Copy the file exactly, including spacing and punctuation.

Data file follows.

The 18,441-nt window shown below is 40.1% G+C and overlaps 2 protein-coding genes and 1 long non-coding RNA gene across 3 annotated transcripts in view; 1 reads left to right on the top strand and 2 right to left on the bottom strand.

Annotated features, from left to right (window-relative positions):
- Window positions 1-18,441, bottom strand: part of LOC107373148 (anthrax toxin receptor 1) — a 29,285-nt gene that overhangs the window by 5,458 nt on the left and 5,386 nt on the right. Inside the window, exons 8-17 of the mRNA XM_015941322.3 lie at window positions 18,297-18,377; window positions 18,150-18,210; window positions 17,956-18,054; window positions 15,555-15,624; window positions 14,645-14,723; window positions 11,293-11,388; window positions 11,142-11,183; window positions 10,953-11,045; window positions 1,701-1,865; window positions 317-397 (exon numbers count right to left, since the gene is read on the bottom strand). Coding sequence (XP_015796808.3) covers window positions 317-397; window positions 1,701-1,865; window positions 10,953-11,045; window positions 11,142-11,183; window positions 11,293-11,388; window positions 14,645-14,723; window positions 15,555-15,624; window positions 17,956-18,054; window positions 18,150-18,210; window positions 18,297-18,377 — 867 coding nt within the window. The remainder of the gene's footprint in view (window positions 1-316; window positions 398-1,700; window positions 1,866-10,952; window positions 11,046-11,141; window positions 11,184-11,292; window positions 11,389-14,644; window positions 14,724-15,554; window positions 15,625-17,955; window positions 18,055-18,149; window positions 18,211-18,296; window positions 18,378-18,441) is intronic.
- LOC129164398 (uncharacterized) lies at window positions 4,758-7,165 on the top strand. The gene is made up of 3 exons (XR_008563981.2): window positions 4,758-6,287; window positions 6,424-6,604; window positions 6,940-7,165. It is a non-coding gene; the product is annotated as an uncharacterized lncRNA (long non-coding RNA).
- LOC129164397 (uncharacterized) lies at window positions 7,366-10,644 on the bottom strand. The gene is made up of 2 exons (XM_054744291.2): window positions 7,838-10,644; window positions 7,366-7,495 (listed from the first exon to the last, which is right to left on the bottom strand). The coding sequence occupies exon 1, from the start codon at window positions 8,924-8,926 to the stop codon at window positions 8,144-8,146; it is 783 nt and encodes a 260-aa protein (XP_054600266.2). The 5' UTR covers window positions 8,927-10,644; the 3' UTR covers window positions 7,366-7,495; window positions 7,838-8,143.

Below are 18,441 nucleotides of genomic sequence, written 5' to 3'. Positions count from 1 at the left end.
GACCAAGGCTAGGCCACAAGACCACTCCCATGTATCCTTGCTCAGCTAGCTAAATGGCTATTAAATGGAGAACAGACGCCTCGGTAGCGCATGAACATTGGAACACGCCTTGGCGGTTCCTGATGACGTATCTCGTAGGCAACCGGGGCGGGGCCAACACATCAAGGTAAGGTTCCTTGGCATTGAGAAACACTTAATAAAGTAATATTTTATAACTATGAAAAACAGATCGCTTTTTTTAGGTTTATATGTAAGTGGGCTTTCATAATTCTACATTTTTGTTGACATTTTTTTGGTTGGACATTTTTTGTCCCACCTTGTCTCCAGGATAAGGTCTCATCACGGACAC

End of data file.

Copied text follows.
The 18,441-nt window shown below is 40.1% G+C and overlaps 2 protein-coding genes and 1 long non-coding RNA gene across 3 annotated transcripts in view; 1 reads left to right on the top strand and 2 right to left on the bottom strand.

Annotated features, from left to right (window-relative positions):
- Window positions 1-18,441, bottom strand: part of LOC107373148 (anthrax toxin receptor 1) — a 29,285-nt gene that overhangs the window by 5,458 nt on the left and 5,386 nt on the right. Inside the window, exons 8-17 of the mRNA XM_015941322.3 lie at window positions 18,297-18,377; window positions 18,150-18,210; window positions 17,956-18,054; window positions 15,555-15,624; window positions 14,645-14,723; window positions 11,293-11,388; window positions 11,142-11,183; window positions 10,953-11,045; window positions 1,701-1,865; window positions 317-397 (exon numbers count right to left, since the gene is read on the bottom strand). Coding sequence (XP_015796808.3) covers window positions 317-397; window positions 1,701-1,865; window positions 10,953-11,045; window positions 11,142-11,183; window positions 11,293-11,388; window positions 14,645-14,723; window positions 15,555-15,624; window positions 17,956-18,054; window positions 18,150-18,210; window positions 18,297-18,377 — 867 coding nt within the window. The remainder of the gene's footprint in view (window positions 1-316; window positions 398-1,700; window positions 1,866-10,952; window positions 11,046-11,141; window positions 11,184-11,292; window positions 11,389-14,644; window positions 14,724-15,554; window positions 15,625-17,955; window positions 18,055-18,149; window positions 18,211-18,296; window positions 18,378-18,441) is intronic.
- LOC129164398 (uncharacterized) lies at window positions 4,758-7,165 on the top strand. The gene is made up of 3 exons (XR_008563981.2): window positions 4,758-6,287; window positions 6,424-6,604; window positions 6,940-7,165. It is a non-coding gene; the product is annotated as an uncharacterized lncRNA (long non-coding RNA).
- LOC129164397 (uncharacterized) lies at window positions 7,366-10,644 on the bottom strand. The gene is made up of 2 exons (XM_054744291.2): window positions 7,838-10,644; window positions 7,366-7,495 (listed from the first exon to the last, which is right to left on the bottom strand). The coding sequence occupies exon 1, from the start codon at window positions 8,924-8,926 to the stop codon at window positions 8,144-8,146; it is 783 nt and encodes a 260-aa protein (XP_054600266.2). The 5' UTR covers window positions 8,927-10,644; the 3' UTR covers window positions 7,366-7,495; window positions 7,838-8,143.

Below are 18,441 nucleotides of genomic sequence, written 5' to 3'. Positions count from 1 at the left end.
GACCAAGGCTAGGCCACAAGACCACTCCCATGTATCCTTGCTCAGCTAGCTAAATGGCTATTAAATGGAGAACAGACGCCTCGGTAGCGCATGAACATTGGAACACGCCTTGGCGGTTCCTGATGACGTATCTCGTAGGCAACCGGGGCGGGGCCAACACATCAAGGTAAGGTTCCTTGGCATTGAGAAACACTTAATAAAGTAATATTTTATAACTATGAAAAACAGATCGCTTTTTTTAGGTTTATATGTAAGTGGGCTTTCATAATTCTACATTTTTGTTGACATTTTTTTGGTTGGACATTTTTTGTCCCACCTTGTCTCCAGGATAAGGTCTCATCACGGACAC